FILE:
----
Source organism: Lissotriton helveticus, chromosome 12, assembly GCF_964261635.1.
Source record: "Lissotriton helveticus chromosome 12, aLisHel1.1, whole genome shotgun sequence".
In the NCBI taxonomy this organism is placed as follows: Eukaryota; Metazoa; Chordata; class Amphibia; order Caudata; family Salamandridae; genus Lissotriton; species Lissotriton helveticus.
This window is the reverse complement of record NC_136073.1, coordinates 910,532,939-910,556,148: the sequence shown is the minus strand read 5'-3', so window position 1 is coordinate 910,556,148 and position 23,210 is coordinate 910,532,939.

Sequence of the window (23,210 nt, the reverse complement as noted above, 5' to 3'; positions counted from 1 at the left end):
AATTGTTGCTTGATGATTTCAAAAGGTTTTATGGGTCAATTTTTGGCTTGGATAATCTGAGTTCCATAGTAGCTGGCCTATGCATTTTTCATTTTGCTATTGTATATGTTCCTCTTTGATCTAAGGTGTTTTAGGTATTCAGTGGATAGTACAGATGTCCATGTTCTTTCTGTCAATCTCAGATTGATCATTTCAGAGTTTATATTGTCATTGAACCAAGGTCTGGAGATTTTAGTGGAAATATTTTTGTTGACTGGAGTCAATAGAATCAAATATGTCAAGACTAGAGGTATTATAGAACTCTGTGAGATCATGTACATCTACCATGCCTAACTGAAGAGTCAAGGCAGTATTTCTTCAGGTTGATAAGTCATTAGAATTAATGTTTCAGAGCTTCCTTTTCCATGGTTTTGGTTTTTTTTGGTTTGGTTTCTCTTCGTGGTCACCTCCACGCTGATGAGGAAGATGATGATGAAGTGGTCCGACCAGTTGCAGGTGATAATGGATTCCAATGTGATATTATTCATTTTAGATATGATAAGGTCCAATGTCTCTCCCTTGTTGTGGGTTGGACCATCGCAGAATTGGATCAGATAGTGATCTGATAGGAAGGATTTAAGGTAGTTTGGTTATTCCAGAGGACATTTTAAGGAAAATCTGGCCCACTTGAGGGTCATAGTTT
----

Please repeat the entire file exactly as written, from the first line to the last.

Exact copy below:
Source organism: Lissotriton helveticus, chromosome 12, assembly GCF_964261635.1.
Source record: "Lissotriton helveticus chromosome 12, aLisHel1.1, whole genome shotgun sequence".
In the NCBI taxonomy this organism is placed as follows: Eukaryota; Metazoa; Chordata; class Amphibia; order Caudata; family Salamandridae; genus Lissotriton; species Lissotriton helveticus.
This window is the reverse complement of record NC_136073.1, coordinates 910,532,939-910,556,148: the sequence shown is the minus strand read 5'-3', so window position 1 is coordinate 910,556,148 and position 23,210 is coordinate 910,532,939.

Sequence of the window (23,210 nt, the reverse complement as noted above, 5' to 3'; positions counted from 1 at the left end):
AATTGTTGCTTGATGATTTCAAAAGGTTTTATGGGTCAATTTTTGGCTTGGATAATCTGAGTTCCATAGTAGCTGGCCTATGCATTTTTCATTTTGCTATTGTATATGTTCCTCTTTGATCTAAGGTGTTTTAGGTATTCAGTGGATAGTACAGATGTCCATGTTCTTTCTGTCAATCTCAGATTGATCATTTCAGAGTTTATATTGTCATTGAACCAAGGTCTGGAGATTTTAGTGGAAATATTTTTGTTGACTGGAGTCAATAGAATCAAATATGTCAAGACTAGAGGTATTATAGAACTCTGTGAGATCATGTACATCTACCATGCCTAACTGAAGAGTCAAGGCAGTATTTCTTCAGGTTGATAAGTCATTAGAATTAATGTTTCAGAGCTTCCTTTTCCATGGTTTTGGTTTTTTTTGGTTTGGTTTCTCTTCGTGGTCACCTCCACGCTGATGAGGAAGATGATGATGAAGTGGTCCGACCAGTTGCAGGTGATAATGGATTCCAATGTGATATTATTCATTTTAGATATGATAAGGTCCAATGTCTCTCCCTTGTTGTGGGTTGGACCATCGCAGAATTGGATCAGATAGTGATCTGATAGGAAGGATTTAAGGTAGTTTGGTTATTCCAGAGGACATTTTAAGGAAAATCTGGCCCACTTGAGGGTCATAGTTT